So this is the second article in our series about “modern recovery from addiction.” We are attempting to explore new recovery techniques and flesh out the ideas for creative recovery, the proposed alternative to traditional recovery programs.
So this is very much the overview post, the introduction to the whole idea.
My story is not much different from that of any other struggling addict or alcoholic. I found drugs and booze, I started to self medicate, and it got out of control. I continued to self medicate for years on end, experimenting with different drugs, and always consuming large amounts of alcohol through it all. I worked a simple job (pizza delivery) in order to support my life and my drinking/drug habit.
In my years of addiction I feel like I was seeking something. I was on a spiritual quest of sorts, not necessarily “spiritual” in the religious sense, but rather in the sense that I was trying to find myself.
Eventually the drugs and the alcohol made me more and more miserable, and my tolerance to them grew stronger and stronger. I got to the point where I could not really have fun while drinking unless I was fully blacked out (which was not much fun!). I realized then that the fun times were really over. I was miserable, and I could not fix that misery by adding more booze or more drugs. This was my turning point, and I measured it in terms of happiness (or lack thereof).
My journey for disruption
Before I surrendered fully to my addiction I went to rehab a few times. These attempts at getting sober were not done for myself, they were done for the sake of my family and friends. As such, they did not work, and I failed after both trips to inpatient rehabs only to return to drinking and drugging.
During this time of active addiction, I also went to see a therapist or counselor for certain periods of time. I believe I saw two or three different counselors over the years, which was also a lot of failed effort. I was not ready to get clean and sober yet and I had not fully surrendered to my disease yet and so all of that effort was just a waste of time. Perhaps I did learn a few things along the way but ultimately I could not really learn anything about sobriety because I was still stuck in addiction.
I was in my mid twenties and had been to short term rehab twice and I was still stuck in addiction. Finally I reached my point of surrender and became willing to ask for help. Of course I was directed to rehab again, but this time I realized that I needed more help than what a 28 day program could provide. So I was lucky enough to enter into a long term treatment program, and I credit this move as being a key part of my success.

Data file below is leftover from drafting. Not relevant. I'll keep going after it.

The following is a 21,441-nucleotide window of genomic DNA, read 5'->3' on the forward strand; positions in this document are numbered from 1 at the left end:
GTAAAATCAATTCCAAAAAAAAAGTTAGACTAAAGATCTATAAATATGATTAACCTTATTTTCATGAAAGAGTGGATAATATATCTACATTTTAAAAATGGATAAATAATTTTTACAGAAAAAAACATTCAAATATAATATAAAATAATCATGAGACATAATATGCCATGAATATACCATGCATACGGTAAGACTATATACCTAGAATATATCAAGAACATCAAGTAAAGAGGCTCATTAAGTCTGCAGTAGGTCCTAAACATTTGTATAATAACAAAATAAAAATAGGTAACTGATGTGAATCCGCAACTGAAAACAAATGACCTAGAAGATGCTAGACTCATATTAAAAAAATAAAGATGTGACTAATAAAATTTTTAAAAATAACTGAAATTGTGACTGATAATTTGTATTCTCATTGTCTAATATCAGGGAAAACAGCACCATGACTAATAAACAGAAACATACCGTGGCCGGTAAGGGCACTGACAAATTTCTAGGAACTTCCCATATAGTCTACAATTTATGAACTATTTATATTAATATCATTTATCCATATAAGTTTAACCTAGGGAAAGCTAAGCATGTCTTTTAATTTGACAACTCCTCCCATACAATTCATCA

I like to talk about “disruption” when it comes to early recovery. This is because addiction is a pattern of abuse, and in order to overcome that addiction we need to disrupt the pattern. I had tried in the past to disrupt it with 28 day and shorter rehabs, and this failed for me. My situation was unique in that I was fairly young and fully immersed in a lifestyle of addiction, one in which all of my friends and coworkers were using drugs with me. This required a massive amount of disruption, probably more than most people need.
When we talk about recovery programs and strategies, we are really talking about long term recovery. In the early days of recovery (including detox), you do not need any sort of specialized or elegant solution. What you need is a brute force approach that nearly any treatment center can provide. Medical detox and a few weeks locked up in a facility with no access to drugs or booze, that is the ticket. Anything more than that and you are just complicating the early recovery process. Detox is quite simple; you avoid drugs and booze. Medical supervision is important as well so that you can be safe, but other than that there is not much art to it.
Residential treatment (28 days and shorter rehab) is a bit of a challenge in terms of “learning a new way to live.” Of course the treatment centers attempt to educate you and lecture you and expose you to AA meetings in the hopes that you can learn a new way to live in the very short 28 days (or less) that you are there. But this is not necessarily an easy time to learn and absorb new ideas, most people are still reeling from their detox and will find it tough to absorb all of that information. For me, listening to the ideas in short term rehab and then believing that I might go apply them in the real world was a bit of a leap. It was too overwhelming to me, because my whole life was set up around using drugs and alcohol. Therefore I needed more disruption than what a 28 day program could provide. Long term treatment was the ticket for me.
This may not be the case for everyone, as most people who get clean and sober do not use long term rehab in order to do it. But it is important to realize that addiction is a pattern, and that you need to disrupt that pattern in order to get started on a new path in life. I had to try a few times before I could get the right amount of disruption.
On the other hand, maybe I just had to fully surrender (in order to become willing to go the distance, to check into long term rehab and be willing to live there for almost 2 full years).
Exploring everything in early recovery
As soon as I was living in long term treatment I became desperate to learn “the real truth about recovery.” I wanted to boil everything down and make it simple. Unfortunately, I was getting lots of mixed messages and sometimes even conflicting suggestions from all of the 12 step meetings that I was attending every day in early recovery.